The Federal Circuit recently held in Nestlé II[i] that it, and by implication the PTAB, should not relitigate claim construction even for indirectly related patents having different specifications.
On March 13, 2018, the Federal Circuit issued a precedential decision in Nestlé II applying collateral estoppel (issue preclusion) to a claim construction issue arising in the context of inter partes review proceedings. Specifically, the Federal Circuit held that collateral estoppel attached to the construction of “aseptic” (and its variants, e.g., “aseptically disinfecting”) in U.S. Patent No. 6,481,468 (“the ’468 patent”) based on the Federal Circuit’s prior non-precedential decision Nestlé I[ii], which addressed the construction of “aseptic” in U.S. Patent No. 6,945,013 (“the ’013 patent”).
Steuben Foods owns the ’013 and ’468 patents, which claim priority to the same provisional patent application, but are not directly related (e.g., as continuation, continuation-in-part, or divisional). The patents have some common disclosure, including 16 common figures. The ’468 patent, however, includes significant additional disclosure, including 19 figures that are not in the ’013 patent. Nevertheless, both patents define “aseptic,” stating that “‘aseptic’ will refer to the FDA level of aseptic.”
Nestlé filed petitions for inter partes review of the ’013 and ’468 patents in August 2014 and November 2014, respectively. The Board instituted two separate proceedings to review the patents. The construction of “aseptic” was at issue in both proceedings. The ’013 patent proceeding advanced to final written decision first, with the Board issuing its decision in December 2015. In the ’013 patent decision, the Board construed “aseptic” to mean “aseptic to any applicable United States FDA standard, and in the absence of any such standard, aseptic assumes its ordinary meaning of free or freed from pathogenic microorganisms,” and found that Nestlé had failed to prove that the challenged claims (18-20) were unpatentable.
The Board issued the ’468 patent final written decision in June 2016. In this decision, the Board accorded “aseptic” the same construction as it did in the proceeding involving the ’013 patent. It held that Nestlé had shown that three of the four challenged claims were unpatentable, but failed to prove that the other challenged claim was unpatentable.
Nestlé appealed both Board decisions, advancing similar arguments in both appeals that the Board’s construction of “aseptic” was incorrect. The Federal Circuit decided the ’013 patent appeal first. In Nestlé I, the Federal Circuit vacated the Board’s construction of “aseptic,” finding that binding lexicography in the ’013 patent’s specification controlled the construction of this term, and thus remanded to the Board for further proceedings.[iii]
In Nestlé II, the Federal Circuit again vacated the Board’s construction of “aseptic” and remanded to the Board for further proceedings.[iv] But instead of repeating the Nestlé I analysis, the Court relied on collateral estoppel, ruling that Steuben Foods “had a full and fair opportunity to litigate the issue” (i.e., construction of “aseptic”) in Nestlé I, and thus collateral estoppel attached to protect Nestlé and obviate the need to revisit the issue.[v]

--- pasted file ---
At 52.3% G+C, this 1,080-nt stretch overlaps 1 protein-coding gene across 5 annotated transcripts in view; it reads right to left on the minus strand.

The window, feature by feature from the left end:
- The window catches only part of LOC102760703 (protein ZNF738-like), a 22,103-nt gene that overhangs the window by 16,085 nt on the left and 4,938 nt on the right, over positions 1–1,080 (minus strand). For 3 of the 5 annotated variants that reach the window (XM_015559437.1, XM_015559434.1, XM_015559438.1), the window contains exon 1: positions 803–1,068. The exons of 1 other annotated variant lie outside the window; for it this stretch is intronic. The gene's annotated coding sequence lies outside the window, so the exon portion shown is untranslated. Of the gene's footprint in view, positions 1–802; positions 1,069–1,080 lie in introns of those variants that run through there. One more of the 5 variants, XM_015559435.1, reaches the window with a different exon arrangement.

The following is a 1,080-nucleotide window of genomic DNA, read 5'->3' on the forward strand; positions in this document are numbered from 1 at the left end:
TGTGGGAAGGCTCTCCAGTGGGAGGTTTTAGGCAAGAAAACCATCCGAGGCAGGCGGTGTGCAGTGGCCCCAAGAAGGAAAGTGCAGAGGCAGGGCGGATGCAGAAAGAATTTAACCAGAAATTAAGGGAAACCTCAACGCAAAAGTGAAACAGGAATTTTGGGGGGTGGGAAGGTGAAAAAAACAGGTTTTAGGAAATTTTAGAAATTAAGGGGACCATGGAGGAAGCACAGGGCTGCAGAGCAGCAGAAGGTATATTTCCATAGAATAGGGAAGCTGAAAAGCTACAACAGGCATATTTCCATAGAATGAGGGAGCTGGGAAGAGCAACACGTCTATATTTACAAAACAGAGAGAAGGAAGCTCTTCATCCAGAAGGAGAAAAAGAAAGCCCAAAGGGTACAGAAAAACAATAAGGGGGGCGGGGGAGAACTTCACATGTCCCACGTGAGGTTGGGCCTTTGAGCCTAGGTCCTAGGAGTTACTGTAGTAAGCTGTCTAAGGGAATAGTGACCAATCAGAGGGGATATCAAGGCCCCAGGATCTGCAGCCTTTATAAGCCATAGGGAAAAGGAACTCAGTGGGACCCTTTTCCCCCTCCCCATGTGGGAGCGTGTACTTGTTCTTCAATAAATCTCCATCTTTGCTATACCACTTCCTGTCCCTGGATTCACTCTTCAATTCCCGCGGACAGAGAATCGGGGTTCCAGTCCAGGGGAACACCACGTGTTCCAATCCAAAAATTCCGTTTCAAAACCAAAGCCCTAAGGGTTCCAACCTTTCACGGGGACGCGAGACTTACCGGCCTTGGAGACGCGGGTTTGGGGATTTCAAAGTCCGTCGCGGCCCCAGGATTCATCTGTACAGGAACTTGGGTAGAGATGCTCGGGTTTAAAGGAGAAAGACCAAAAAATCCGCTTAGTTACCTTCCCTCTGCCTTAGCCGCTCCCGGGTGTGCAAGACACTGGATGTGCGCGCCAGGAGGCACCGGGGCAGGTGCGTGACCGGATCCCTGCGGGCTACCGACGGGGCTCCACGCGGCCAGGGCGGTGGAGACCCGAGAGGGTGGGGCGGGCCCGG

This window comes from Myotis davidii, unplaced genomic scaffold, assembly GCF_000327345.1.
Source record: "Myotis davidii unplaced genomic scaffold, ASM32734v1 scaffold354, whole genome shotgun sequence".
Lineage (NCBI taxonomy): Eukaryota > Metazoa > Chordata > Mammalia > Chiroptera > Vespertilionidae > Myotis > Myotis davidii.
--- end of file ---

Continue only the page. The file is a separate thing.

Critically, despite the fact that the patents are only loosely related, the Federal Circuit in Nestlé II ruled that neither party “pointed to any material difference between the two patents or their prosecution histories that would give rise to claim construction issues in this appeal different from those raised in the prior appeal.”[vi] And it emphasized that Federal Circuit “precedent makes clear that collateral estoppel is not limited to patent claims that are identical. Rather, it is the identity of the issues that were litigated that determines whether collateral estoppel should apply.”[vii] So because the ’468 patent provided the same definition of “aseptic” as the ’013 patent, the Federal Circuit in Nestlé II could have simply applied the same rationale as Nestlé I and held that binding lexicography controls the construction of “aseptic” in the ’468 patent. It did not, instead applying collateral estoppel to resolve the issue.
Both Patent Owner and Petitioner need to heed the Court’s warning regarding indirectly related patents for three reasons. First, it serves as a reminder that collateral estoppel applies in administrative proceedings, such as inter partes reviews. Second, it sends a message to practitioners that the Federal Circuit is unwilling to revisit an issue that was, in a prior appeal, fully and fairly litigated by the party raising the issue, even when addressing indirectly related patents. Finally, this case reinforces that the same or similar terms in indirectly related patents (e.g., not related as continuation, continuation-in-part, or divisional) may still carry the same meaning. But the Court also provided guidance to rebut collateral estoppel in these situations: identify material differences between the patents or their prosecution histories that would warrant different constructions.